Hong Kong is one of the world's most significant financial centers. It has been crowned the most competitive economy for the second year running by the International Institute for Management Development, and, according to Business Insider, it’s the second most wealthy and economically healthy city in the world.
But there’s another side to this vibrant, fast-paced, beautiful place. The city’s rising housing costs have created an acute crisis, forcing up to 200,000 residents to rent and sleep in wire cubicles, known as cage homes, measuring four by six feet and stacked three deep in cramped apartment buildings. Foreign domestic workers are paid less than the city’s normal minimum wage. The South China Morning Post reported, “Hong Kong’s ethnic minorities continue to face barriers when accessing housing, employment, health and recreational services.” And Business Insider recently stated that Hong Kong’s wealth gap has widened to a historic high, which makes it the second-most unequal city in terms of income, right behind NYC.
And it is here that Ebson Simick and Tryfina Phipon have planted a church.
Ebson and Tryfina grew up in Darjeeling, India. Separately, they moved to Hong Kong—Ebson to work with young minorities living on the street, and Tryfina to be part of YWAM Hong Kong. Being minorities gave them a unique perspective and compassion. They met, married and began serving together. As they shared the gospel, many came to know Christ.
Feeling ill-equipped to care for these new converts, Ebson and Tryfina went to a seminary in the U.S. for further theological training. While there, they heard about CTC and felt God affirming their growing vision to plant a church in Hong Kong. They wanted this church to be a place where people without families could become family. So, with the support of their home church in Hong Kong, they planted Hope for All Church.
Hope for All Church is in the Yau Ma Tei neighborhood of Hong Kong. Both the name of the church and the makeup of the area are significant. Yau Ma Tei is a highly urbanized area. Like many areas of Hong Kong, the residents range from wealthy to very poor. Its highest populations are from Nepal, India, Japan, Korea, Pakistan, the Philippines, Thailand and Indonesia, with many residents being part of the 1.5 generation—individuals who immigrate to a new country before or during their early teens.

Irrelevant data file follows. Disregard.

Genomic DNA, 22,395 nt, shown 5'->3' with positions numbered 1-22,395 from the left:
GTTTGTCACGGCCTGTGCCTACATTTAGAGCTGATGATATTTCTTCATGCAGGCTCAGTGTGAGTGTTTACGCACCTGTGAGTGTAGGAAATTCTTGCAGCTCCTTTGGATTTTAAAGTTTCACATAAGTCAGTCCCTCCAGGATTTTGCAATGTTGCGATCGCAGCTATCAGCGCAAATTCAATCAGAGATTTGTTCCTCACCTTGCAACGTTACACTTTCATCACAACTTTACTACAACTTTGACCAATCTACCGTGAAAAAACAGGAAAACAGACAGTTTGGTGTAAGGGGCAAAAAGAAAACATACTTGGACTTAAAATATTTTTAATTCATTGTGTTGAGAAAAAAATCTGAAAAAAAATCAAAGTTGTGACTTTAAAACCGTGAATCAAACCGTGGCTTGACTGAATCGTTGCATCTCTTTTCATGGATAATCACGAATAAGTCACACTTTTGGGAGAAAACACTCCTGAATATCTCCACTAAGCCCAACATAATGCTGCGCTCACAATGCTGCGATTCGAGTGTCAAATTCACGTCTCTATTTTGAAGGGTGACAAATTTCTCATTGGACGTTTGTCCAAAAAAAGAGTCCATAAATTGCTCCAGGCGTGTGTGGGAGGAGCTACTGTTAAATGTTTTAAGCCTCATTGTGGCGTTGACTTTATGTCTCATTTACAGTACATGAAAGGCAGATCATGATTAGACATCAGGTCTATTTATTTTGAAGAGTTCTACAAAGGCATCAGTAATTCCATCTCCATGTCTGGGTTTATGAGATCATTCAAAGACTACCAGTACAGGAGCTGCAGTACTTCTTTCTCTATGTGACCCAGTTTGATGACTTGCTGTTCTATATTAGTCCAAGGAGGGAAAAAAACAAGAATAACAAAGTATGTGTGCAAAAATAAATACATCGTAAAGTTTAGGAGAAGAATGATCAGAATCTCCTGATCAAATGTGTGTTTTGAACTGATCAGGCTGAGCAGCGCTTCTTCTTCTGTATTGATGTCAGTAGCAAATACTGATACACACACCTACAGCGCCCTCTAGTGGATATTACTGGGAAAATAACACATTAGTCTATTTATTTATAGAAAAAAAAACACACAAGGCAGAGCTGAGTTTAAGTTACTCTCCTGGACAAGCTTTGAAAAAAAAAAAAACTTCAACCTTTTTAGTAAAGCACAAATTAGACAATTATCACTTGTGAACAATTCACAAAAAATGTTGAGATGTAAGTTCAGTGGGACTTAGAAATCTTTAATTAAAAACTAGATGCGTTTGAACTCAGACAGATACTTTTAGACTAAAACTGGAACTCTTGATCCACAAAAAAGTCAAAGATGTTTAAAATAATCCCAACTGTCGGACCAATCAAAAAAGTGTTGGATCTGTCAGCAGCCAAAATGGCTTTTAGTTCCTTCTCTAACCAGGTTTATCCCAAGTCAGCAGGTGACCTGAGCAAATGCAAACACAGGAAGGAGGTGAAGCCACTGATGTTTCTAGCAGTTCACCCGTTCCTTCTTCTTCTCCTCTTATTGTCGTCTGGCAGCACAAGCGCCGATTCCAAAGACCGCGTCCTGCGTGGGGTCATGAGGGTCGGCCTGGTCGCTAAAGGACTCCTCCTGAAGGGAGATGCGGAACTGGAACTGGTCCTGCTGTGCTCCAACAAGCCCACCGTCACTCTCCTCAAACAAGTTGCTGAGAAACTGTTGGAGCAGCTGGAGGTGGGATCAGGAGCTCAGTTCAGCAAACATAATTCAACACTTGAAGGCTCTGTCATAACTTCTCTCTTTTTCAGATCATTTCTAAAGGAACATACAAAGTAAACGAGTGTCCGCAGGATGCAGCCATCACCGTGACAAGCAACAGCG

Ebson and Tryfina say, “These individuals were born in their own countries and came to live in Hong Kong when they were very young. They’ve had to change their environment—losing their identity—and they are kind of confused. They often have little proficiency in their native tongue, Chinese or English. Chinese is a must language for them in Hong Kong, so without it, it’s very difficult for them to do well in school or to get jobs. God is calling us to be a church for these people.”
Ebson and Tryfina find much depth in the people God is gathering. Tryfina says, “The people are so rich in hospitality and gifted in teaching. They love God and are not afraid to tell people about Jesus Christ. We see it as a place of growth—economically and spirituality. God is moving in the hearts of the people.”
Ebson is excited about the potential. He says, “We see so much division. But what if there is a church where all these minorities with different economics are all included, treated as God’s image-bearers? This is a beautiful picture that only God can create.”
In May, Ebson and Tryfina attended City to City Asia Pacific’s Intensive in Taipei, a two-week training event for church planters. They are still impacted by the gospel-focused teaching they received. Ebson says, “I’ve been asking God what does it mean for me to be renewed, especially during this time when we are praying about gospel renewal in our community.”
The sessions on mercy and justice spoke deeply to Tryfina, and she’s excited to see this teaching impact their new church. She also came away with a new way of relating to the gospel. She says, “I’ve always thought of the gospel as in the past—when I became a Christian. But I’m seeing it differently. I was a sinner, and God saved me. That’s in the past. But in the present—I am loved. It’s not just the past. It’s present and future as well.”
Hope for All Church launched in September 2017. Join us in praying for Ebson, Tryfina and the community they serve.